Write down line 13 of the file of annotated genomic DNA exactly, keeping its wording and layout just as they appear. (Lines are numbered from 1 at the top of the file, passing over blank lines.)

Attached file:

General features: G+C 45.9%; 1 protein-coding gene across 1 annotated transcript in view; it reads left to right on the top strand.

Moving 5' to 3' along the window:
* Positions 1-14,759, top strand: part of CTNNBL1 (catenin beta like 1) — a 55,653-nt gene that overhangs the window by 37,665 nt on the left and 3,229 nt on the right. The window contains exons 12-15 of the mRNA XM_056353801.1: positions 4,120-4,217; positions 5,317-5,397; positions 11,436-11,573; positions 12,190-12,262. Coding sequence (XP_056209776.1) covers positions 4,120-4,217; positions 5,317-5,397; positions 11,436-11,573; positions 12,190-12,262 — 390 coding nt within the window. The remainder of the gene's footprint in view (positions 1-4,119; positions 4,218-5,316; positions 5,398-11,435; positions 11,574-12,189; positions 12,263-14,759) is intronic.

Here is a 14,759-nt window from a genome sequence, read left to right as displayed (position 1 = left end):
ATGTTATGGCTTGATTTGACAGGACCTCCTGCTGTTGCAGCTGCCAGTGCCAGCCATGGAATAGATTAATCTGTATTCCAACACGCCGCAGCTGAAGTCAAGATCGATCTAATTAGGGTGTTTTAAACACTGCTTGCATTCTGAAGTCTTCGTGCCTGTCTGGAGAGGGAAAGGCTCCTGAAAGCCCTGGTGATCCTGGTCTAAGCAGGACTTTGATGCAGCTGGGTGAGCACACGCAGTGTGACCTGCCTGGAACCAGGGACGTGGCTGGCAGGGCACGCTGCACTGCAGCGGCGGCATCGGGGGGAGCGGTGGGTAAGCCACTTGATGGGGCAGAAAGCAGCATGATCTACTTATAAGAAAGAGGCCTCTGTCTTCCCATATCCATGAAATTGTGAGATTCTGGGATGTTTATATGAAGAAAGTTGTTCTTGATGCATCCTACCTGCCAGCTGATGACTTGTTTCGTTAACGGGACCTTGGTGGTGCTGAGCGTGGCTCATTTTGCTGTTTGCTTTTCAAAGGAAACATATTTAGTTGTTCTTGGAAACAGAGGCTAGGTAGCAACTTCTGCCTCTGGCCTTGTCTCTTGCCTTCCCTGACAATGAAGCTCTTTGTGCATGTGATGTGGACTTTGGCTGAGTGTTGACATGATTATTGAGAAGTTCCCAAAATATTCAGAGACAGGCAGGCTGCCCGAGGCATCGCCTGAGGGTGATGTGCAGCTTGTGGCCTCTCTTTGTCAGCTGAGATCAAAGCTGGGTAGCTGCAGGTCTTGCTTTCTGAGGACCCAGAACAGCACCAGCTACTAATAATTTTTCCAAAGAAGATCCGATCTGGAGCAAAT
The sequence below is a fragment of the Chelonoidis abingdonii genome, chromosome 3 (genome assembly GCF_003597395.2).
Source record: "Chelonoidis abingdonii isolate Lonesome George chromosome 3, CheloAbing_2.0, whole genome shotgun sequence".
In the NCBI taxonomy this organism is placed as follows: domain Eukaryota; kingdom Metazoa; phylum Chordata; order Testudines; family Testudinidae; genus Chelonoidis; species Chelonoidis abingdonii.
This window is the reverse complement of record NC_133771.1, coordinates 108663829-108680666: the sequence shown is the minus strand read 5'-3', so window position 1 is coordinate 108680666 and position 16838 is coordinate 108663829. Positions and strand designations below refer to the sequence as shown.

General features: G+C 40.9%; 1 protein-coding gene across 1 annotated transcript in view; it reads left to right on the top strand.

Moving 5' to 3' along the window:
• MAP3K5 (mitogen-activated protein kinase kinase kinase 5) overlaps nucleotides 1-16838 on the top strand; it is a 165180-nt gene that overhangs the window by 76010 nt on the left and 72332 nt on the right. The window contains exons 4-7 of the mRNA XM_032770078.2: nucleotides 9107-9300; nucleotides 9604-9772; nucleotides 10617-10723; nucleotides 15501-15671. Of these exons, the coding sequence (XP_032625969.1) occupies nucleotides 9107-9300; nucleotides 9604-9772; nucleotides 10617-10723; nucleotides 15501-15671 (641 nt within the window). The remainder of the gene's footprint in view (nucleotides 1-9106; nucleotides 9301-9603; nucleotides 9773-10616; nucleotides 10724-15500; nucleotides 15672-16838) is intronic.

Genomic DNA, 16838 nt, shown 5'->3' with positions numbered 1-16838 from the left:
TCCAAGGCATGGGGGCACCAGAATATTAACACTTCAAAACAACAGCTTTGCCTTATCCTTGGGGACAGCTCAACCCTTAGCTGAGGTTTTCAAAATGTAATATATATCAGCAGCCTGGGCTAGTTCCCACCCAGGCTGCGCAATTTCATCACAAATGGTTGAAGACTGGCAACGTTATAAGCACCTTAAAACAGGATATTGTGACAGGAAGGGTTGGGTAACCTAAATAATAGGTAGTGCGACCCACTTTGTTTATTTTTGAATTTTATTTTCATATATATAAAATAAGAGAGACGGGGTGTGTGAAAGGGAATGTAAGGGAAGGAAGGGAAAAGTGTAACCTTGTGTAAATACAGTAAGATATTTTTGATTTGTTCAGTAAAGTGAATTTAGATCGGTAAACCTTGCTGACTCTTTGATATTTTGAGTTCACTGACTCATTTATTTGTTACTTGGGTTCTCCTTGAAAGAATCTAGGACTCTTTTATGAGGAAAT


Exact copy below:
Genomic DNA, 16838 nt, shown 5'->3' with positions numbered 1-16838 from the left: